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A few days ago, the Asian Student Alliance (ASA) finished putting up a show called “Hunger: The Artist’s Insatiable Nature” in the Rosenberg Gallery at MICA. I acted as curator – a first for me, despite having a Curatorial Studies concentration.

The concept of Hunger came to mind almost immediately since most ASA events center around food. The club had been holding these events for some time when I joined last year. As former ASA officer Julie Cheng told me, food is a way to bring people together – an easy and enjoyable way to introduce people to another culture.

The feeling of hunger is maybe the one thing all artists have in common. Whether you paint, draw, sculpt, perform, most likely you’re making art because you have to: it’s the fourth basic need besides eating, breathing, and sleeping. When you go a long time without creating art, something withers away inside you; and the feeling of fulfillment you get right after making a work of art is not unlike the feeling of being stuffed full after a delicious meal. That feeling doesn’t last forever though, and soon enough you find yourself in the studio again, feeding that undying craving.

All of the pieces I chose for the show had a palpable feeling of excitement and involvement of the heart or mind or both. Some of the pieces spoke of hunger more specifically, for hunger can also appear in art as a particular obsession (for example with a subject or material). However, they were all visually diverse in terms of media and style, and this presented the greatest challenge in curating the show – how to make them cohesive. I felt as if I had been given a handful of magnetic poetry, and I had to make the most pleasing sentence possible instead of a jumble of words. Putting aside inexperience and time constraints, I sincerely hope I did end up saying something pertinent and cohesive.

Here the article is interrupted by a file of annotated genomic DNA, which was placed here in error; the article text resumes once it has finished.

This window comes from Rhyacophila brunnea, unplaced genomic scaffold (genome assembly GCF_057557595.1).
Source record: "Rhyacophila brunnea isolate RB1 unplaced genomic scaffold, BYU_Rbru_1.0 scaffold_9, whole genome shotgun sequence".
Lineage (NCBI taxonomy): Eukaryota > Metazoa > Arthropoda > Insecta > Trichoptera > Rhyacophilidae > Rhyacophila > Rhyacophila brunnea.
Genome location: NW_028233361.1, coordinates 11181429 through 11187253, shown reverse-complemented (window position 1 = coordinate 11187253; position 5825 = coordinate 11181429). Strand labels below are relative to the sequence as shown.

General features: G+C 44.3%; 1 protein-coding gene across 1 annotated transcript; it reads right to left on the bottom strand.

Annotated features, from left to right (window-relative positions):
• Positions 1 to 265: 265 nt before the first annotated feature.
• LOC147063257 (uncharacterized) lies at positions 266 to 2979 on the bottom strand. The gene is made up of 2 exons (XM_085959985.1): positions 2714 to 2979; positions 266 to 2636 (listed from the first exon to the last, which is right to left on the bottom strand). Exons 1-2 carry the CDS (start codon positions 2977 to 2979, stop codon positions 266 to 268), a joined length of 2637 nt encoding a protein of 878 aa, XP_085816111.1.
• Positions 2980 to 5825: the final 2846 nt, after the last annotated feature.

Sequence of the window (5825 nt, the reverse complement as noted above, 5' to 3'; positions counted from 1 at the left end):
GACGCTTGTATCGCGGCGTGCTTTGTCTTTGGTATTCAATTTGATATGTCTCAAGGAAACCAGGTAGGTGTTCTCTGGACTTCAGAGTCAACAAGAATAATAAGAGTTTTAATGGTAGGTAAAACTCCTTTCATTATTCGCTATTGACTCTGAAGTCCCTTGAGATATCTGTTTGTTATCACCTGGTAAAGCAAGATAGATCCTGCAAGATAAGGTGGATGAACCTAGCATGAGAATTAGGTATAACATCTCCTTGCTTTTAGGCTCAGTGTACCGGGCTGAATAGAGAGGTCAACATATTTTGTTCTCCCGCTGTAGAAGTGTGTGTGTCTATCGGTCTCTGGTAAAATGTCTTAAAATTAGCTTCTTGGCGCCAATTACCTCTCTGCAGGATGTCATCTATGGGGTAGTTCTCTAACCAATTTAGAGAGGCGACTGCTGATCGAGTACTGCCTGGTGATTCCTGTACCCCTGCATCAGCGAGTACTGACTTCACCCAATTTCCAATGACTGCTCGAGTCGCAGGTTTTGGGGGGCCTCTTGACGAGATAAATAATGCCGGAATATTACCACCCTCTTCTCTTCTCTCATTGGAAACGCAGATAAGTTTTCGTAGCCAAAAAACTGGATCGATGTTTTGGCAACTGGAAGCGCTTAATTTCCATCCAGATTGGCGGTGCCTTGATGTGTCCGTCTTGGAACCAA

I felt that this theme of artistic motivation – hunger – was important to address in an art school. Yes, artists are bonded together by this similar desire and need to make art, but only a small percentage of art students actually stay in the studio after graduation. Where does the hunger go? Does it lie dormant, expressing itself whenever it can, or does it die altogether? I, and probably countless others, have a gnawing paranoia that I will fall into the majority here. It would be interesting to try to predict which category the artists in the ASA show will fall into. It’s a poignant fact for art students to face, but this process of natural selection will eventually happen. Perhaps all we can do in the time being is to celebrate hunger while it’s still there.

Jennifer Tam

“Hunger: The Artist’s Insatiable Nature” will be up in the Rosenberg Gallery (2nd floor Brown) until February 8.


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